States are attempting to increase revenues by enacting laws that expand the definition of nexus-creating activities.
Sales and use tax
States have gotten creative and taken matters into their own hands in an attempt to collect lost tax revenue.
This column discusses compliance considerations, including nexus, taxability, and how to source the revenues from customers.
This item examines the most common sales-and-use-tax problems and the preventive measures companies can take to avoid these issues or handle them in an audit.
This column discusses key aspects of a policy and procedures review from the perspective of an outside adviser.
This article offers advice on how to choose between ACH credit electronic payment and ACH debit electronic payment.
Depending on how a state's audit sample is designed and weighted, large sales and use tax audit assessments may be in error due to the sampling methodology itself.
This column includes examples and scenarios from different states that illustrate various sales tax treatment approaches.
This item discusses recent legislative and judicial developments from Tennessee, Vermont, and Michigan.
This article examines the major provisions in the two bills and highlights their differences.
The Tenth Circuit held that Colorado’s sales and use tax notice and reporting law, designed to force noncollecting out-of-state retailers to report sales to Colorado customers and the state, does not violate the dormant Commerce Clause.
The court held that the law does not discriminate against out-of-state retailers.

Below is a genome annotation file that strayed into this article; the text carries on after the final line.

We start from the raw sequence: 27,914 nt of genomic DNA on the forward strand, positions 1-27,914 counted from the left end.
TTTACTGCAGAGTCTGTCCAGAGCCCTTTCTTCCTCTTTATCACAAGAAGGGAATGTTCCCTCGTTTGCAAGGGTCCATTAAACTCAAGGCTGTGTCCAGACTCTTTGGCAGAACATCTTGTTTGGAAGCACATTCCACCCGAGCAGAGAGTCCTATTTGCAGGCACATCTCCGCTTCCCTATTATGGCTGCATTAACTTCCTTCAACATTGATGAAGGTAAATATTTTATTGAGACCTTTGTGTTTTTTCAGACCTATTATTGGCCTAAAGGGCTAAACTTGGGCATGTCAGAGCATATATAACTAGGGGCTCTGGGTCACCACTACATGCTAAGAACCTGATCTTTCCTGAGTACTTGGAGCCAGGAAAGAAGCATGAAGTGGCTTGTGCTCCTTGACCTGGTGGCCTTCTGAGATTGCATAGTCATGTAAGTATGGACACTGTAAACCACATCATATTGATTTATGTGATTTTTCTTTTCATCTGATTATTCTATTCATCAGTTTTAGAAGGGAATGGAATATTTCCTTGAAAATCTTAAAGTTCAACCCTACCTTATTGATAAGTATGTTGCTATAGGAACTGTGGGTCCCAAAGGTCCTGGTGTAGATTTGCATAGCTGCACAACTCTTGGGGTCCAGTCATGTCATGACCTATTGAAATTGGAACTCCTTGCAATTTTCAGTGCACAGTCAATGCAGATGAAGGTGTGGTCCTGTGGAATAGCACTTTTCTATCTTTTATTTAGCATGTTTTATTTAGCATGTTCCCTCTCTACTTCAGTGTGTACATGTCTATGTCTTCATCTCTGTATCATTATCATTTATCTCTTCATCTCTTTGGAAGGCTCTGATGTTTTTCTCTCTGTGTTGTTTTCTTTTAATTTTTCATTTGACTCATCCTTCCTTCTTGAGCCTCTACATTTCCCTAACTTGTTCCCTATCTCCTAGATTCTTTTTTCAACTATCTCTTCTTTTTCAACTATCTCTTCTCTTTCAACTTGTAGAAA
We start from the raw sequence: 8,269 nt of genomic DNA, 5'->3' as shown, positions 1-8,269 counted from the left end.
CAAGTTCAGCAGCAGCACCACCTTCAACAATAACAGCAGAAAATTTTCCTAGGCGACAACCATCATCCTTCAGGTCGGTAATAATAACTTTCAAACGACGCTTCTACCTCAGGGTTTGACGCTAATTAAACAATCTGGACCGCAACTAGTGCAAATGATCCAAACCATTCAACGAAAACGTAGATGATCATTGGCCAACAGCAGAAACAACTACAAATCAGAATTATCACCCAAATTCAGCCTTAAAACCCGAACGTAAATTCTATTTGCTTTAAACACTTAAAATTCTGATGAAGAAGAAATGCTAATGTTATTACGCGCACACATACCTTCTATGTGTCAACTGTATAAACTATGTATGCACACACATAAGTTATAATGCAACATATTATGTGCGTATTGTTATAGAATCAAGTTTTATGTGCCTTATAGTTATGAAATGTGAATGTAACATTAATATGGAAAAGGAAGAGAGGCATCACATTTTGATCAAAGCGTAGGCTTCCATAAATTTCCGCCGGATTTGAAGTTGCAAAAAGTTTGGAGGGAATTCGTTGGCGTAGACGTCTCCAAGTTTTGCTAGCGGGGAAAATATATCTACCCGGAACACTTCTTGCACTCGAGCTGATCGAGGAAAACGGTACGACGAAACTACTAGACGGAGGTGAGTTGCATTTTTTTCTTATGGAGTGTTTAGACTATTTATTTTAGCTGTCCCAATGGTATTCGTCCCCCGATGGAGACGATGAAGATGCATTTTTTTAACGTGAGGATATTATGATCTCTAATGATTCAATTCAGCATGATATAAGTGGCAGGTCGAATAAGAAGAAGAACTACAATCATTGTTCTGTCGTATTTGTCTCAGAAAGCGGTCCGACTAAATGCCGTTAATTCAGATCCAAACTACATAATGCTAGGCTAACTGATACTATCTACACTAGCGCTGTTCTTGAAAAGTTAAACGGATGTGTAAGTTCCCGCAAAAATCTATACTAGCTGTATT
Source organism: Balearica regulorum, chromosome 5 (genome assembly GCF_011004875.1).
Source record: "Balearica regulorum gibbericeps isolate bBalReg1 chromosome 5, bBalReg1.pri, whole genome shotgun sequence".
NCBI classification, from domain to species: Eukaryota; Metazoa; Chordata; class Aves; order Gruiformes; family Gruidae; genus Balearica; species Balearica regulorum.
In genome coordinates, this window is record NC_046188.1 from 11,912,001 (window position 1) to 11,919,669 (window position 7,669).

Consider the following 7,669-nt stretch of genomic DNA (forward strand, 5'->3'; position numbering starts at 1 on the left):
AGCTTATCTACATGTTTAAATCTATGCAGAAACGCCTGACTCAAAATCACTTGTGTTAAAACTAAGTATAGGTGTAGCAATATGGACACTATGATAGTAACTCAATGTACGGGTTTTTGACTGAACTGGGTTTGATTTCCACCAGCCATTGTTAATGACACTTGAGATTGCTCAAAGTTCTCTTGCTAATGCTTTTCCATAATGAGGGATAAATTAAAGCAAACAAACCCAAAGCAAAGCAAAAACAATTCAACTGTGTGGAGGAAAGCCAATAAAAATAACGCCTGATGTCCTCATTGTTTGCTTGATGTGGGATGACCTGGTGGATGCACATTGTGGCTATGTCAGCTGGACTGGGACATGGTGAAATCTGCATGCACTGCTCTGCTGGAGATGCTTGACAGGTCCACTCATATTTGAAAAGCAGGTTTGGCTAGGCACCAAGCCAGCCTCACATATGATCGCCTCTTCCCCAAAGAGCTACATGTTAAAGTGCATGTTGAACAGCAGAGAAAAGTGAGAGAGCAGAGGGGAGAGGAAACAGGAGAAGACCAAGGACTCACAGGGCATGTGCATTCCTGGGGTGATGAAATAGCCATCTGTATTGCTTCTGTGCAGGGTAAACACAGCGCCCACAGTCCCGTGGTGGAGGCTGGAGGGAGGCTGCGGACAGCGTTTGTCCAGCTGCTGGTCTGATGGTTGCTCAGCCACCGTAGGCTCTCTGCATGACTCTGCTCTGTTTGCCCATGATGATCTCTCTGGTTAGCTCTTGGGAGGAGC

This column highlights the complexities of taxing digital products through the example of streaming content, discusses the increasing use of digital currencies and how states have begun to react, addresses the challenges of determining what is a true service and what is a license of technology, and looks to the horizon and upcoming trends.
Recent Missouri Supreme Court decisions refine the scope of sales tax exemptions for certain machinery, equipment, and products.
This item focuses on state sales and use taxes and the implications of recent guidance from the Washington State Department of Revenue.
With states looking for ways to increase revenue, a natural source may be the burgeoning area of digital goods and services. It is reasonable to ask, therefore, how states apply their sales and use tax provisions to these digital goods and services.
Given the already-tenuous constitutionality of the idea of click-through nexus, it is not surprising that constitutional challenges have been raised in both New York and Illinois.
This column revisits the issues presented by the Direct Marketing Association’s suit against the Colorado Department of Revenue and the history thus far.
The permanent injunction that a federal district court issued in March 2012 enjoining Colorado from enforcing its Amazon law requiring remote sellers to report sales in the state has been dismissed by an appeals court.
The Illinois Supreme Court held that Illinois’s click-through nexus law is expressly preempted by the federal Internet Tax Freedom Act, which prohibits states from imposing discriminatory taxes on electronic commerce.